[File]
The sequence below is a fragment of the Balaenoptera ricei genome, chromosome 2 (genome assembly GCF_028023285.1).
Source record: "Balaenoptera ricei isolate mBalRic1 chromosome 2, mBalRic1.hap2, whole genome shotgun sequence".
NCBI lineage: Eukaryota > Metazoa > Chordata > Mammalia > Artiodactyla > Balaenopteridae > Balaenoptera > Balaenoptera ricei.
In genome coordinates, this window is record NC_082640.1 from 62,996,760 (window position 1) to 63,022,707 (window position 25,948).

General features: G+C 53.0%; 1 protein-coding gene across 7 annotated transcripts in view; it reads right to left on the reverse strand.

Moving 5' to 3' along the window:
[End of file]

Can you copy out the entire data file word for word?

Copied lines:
The sequence below is a fragment of the Balaenoptera ricei genome, chromosome 2 (genome assembly GCF_028023285.1).
Source record: "Balaenoptera ricei isolate mBalRic1 chromosome 2, mBalRic1.hap2, whole genome shotgun sequence".
NCBI lineage: Eukaryota > Metazoa > Chordata > Mammalia > Artiodactyla > Balaenopteridae > Balaenoptera > Balaenoptera ricei.
In genome coordinates, this window is record NC_082640.1 from 62,996,760 (window position 1) to 63,022,707 (window position 25,948).

General features: G+C 53.0%; 1 protein-coding gene across 7 annotated transcripts in view; it reads right to left on the reverse strand.

Moving 5' to 3' along the window: